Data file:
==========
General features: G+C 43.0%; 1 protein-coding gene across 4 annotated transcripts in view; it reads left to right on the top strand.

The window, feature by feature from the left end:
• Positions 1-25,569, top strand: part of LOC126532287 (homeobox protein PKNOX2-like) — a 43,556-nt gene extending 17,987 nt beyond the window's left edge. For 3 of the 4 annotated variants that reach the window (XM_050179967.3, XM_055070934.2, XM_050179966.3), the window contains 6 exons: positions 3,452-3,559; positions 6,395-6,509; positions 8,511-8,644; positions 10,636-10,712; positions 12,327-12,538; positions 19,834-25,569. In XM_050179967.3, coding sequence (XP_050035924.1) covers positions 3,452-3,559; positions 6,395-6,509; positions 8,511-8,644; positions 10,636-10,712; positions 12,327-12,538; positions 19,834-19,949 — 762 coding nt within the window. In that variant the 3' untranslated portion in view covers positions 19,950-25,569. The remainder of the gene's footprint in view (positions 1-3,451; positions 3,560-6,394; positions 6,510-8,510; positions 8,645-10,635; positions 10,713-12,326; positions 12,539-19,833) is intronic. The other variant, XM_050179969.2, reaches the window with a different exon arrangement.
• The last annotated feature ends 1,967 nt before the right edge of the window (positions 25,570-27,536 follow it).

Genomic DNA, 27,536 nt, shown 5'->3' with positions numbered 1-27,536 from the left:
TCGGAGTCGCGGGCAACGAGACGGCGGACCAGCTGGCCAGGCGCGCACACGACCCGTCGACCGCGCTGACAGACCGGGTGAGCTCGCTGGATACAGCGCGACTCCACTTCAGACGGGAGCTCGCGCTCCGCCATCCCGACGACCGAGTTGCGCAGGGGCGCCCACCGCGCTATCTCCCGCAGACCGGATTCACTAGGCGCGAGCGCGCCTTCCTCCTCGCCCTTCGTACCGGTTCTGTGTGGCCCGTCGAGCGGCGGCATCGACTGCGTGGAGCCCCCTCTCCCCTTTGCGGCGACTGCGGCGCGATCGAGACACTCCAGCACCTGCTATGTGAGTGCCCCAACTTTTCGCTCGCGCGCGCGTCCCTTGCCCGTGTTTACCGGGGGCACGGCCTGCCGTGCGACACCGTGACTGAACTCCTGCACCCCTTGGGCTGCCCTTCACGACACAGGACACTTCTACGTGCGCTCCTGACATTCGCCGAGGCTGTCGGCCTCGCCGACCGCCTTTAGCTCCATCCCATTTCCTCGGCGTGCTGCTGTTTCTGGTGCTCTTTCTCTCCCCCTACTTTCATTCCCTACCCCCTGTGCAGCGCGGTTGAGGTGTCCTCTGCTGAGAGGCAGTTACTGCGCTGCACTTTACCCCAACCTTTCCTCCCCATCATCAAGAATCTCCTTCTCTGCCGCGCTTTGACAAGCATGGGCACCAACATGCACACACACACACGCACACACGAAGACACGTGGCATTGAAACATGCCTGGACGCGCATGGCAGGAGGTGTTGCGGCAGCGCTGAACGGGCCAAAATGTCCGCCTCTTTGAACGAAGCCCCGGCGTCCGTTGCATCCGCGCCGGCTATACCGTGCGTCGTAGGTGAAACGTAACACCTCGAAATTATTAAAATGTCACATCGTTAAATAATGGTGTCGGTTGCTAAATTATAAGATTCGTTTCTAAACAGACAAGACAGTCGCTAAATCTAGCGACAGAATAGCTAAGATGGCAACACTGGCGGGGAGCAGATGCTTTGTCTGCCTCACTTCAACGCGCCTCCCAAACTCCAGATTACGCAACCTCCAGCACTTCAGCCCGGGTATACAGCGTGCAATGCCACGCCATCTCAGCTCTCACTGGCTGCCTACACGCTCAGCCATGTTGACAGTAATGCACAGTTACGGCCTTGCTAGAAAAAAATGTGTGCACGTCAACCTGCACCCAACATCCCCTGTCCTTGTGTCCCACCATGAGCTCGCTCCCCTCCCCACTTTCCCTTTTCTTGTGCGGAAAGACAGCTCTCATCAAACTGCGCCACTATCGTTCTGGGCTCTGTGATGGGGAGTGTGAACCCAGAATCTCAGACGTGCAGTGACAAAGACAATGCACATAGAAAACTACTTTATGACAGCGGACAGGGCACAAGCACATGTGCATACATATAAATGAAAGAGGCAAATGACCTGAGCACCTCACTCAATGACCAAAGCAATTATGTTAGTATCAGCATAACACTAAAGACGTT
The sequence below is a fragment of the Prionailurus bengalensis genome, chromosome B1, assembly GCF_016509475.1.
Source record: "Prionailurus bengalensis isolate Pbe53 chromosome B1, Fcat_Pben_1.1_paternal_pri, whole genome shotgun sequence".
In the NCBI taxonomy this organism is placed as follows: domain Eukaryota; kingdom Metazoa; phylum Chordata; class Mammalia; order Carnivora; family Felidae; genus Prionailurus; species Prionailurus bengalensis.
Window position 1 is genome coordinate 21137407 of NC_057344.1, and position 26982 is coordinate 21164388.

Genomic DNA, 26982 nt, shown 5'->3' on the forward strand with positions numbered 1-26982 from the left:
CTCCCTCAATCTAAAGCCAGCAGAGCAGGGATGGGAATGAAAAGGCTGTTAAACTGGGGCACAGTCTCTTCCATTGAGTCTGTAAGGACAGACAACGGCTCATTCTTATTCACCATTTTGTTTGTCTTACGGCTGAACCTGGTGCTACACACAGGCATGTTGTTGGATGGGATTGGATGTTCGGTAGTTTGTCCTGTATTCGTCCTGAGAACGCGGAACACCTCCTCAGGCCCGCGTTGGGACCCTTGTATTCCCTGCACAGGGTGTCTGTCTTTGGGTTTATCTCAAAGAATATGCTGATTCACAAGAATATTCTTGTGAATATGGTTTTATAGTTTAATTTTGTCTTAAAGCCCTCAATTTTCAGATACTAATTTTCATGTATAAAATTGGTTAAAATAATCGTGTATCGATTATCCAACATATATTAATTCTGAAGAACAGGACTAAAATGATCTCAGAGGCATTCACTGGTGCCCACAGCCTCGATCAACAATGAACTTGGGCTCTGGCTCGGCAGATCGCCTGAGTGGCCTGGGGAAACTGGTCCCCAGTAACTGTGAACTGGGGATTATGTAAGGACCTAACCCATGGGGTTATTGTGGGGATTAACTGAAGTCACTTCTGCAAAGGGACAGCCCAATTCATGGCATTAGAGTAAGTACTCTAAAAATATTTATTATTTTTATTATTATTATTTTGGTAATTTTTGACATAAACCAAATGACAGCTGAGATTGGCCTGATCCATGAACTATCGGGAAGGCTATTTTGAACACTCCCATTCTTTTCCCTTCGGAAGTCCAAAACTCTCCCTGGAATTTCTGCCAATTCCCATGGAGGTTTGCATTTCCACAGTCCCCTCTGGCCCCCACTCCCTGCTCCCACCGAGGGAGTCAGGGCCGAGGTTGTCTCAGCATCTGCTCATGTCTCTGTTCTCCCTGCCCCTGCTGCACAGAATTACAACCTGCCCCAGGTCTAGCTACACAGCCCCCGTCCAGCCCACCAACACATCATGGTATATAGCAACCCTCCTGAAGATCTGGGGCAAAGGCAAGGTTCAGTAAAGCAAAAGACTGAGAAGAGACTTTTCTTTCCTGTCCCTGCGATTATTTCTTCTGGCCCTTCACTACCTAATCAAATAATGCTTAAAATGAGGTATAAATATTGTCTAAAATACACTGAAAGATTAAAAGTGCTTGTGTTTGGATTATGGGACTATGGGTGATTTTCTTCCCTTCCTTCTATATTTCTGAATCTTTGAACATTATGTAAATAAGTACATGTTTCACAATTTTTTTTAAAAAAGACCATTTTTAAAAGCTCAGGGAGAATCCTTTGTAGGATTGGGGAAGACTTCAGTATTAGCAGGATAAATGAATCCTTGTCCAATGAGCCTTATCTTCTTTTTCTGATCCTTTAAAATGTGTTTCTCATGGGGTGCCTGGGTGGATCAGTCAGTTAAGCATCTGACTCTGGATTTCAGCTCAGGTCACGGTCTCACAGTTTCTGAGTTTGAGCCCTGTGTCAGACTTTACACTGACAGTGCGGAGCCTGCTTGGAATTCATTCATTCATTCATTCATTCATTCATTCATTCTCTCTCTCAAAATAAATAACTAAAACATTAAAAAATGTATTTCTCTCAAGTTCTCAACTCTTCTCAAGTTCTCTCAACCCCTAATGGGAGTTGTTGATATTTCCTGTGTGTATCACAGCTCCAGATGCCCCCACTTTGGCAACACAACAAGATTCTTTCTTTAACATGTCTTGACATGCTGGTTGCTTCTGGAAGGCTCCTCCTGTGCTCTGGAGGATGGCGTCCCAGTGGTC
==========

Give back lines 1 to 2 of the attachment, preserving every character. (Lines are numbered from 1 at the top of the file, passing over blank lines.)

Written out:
General features: G+C 43.0%; 1 protein-coding gene across 4 annotated transcripts in view; it reads left to right on the top strand.

The window, feature by feature from the left end: